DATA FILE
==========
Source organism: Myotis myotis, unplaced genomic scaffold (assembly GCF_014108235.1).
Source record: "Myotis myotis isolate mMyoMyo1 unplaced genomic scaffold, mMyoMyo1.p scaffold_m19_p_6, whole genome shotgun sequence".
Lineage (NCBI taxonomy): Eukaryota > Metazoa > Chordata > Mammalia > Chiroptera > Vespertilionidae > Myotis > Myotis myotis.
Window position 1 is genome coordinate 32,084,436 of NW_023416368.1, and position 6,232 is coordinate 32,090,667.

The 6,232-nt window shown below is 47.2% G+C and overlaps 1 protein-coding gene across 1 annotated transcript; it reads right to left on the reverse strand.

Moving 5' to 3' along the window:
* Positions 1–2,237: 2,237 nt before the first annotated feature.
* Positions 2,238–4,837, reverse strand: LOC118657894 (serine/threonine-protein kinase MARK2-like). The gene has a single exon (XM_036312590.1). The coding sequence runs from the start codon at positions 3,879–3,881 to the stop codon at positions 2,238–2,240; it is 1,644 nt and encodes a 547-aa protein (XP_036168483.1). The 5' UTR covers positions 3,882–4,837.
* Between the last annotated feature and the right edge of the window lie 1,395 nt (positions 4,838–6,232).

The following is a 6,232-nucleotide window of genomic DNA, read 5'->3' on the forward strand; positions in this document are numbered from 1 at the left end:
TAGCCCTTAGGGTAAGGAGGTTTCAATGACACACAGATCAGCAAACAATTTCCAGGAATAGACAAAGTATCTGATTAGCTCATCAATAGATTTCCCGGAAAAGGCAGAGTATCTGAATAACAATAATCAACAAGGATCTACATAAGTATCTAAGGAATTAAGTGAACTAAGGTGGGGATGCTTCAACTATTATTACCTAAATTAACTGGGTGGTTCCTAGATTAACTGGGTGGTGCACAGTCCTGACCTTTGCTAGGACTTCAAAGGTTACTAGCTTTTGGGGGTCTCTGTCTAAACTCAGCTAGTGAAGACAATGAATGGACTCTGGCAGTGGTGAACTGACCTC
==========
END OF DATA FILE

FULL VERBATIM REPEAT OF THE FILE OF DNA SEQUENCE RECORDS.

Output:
Source organism: Myotis myotis, unplaced genomic scaffold (assembly GCF_014108235.1).
Source record: "Myotis myotis isolate mMyoMyo1 unplaced genomic scaffold, mMyoMyo1.p scaffold_m19_p_6, whole genome shotgun sequence".
Lineage (NCBI taxonomy): Eukaryota > Metazoa > Chordata > Mammalia > Chiroptera > Vespertilionidae > Myotis > Myotis myotis.
Window position 1 is genome coordinate 32,084,436 of NW_023416368.1, and position 6,232 is coordinate 32,090,667.

The 6,232-nt window shown below is 47.2% G+C and overlaps 1 protein-coding gene across 1 annotated transcript; it reads right to left on the reverse strand.

Moving 5' to 3' along the window:
* Positions 1–2,237: 2,237 nt before the first annotated feature.
* Positions 2,238–4,837, reverse strand: LOC118657894 (serine/threonine-protein kinase MARK2-like). The gene has a single exon (XM_036312590.1). The coding sequence runs from the start codon at positions 3,879–3,881 to the stop codon at positions 2,238–2,240; it is 1,644 nt and encodes a 547-aa protein (XP_036168483.1). The 5' UTR covers positions 3,882–4,837.
* Between the last annotated feature and the right edge of the window lie 1,395 nt (positions 4,838–6,232).

The following is a 6,232-nucleotide window of genomic DNA, read 5'->3' on the forward strand; positions in this document are numbered from 1 at the left end:
TAGCCCTTAGGGTAAGGAGGTTTCAATGACACACAGATCAGCAAACAATTTCCAGGAATAGACAAAGTATCTGATTAGCTCATCAATAGATTTCCCGGAAAAGGCAGAGTATCTGAATAACAATAATCAACAAGGATCTACATAAGTATCTAAGGAATTAAGTGAACTAAGGTGGGGATGCTTCAACTATTATTACCTAAATTAACTGGGTGGTTCCTAGATTAACTGGGTGGTGCACAGTCCTGACCTTTGCTAGGACTTCAAAGGTTACTAGCTTTTGGGGGTCTCTGTCTAAACTCAGCTAGTGAAGACAATGAATGGACTCTGGCAGTGGTGAACTGACCTC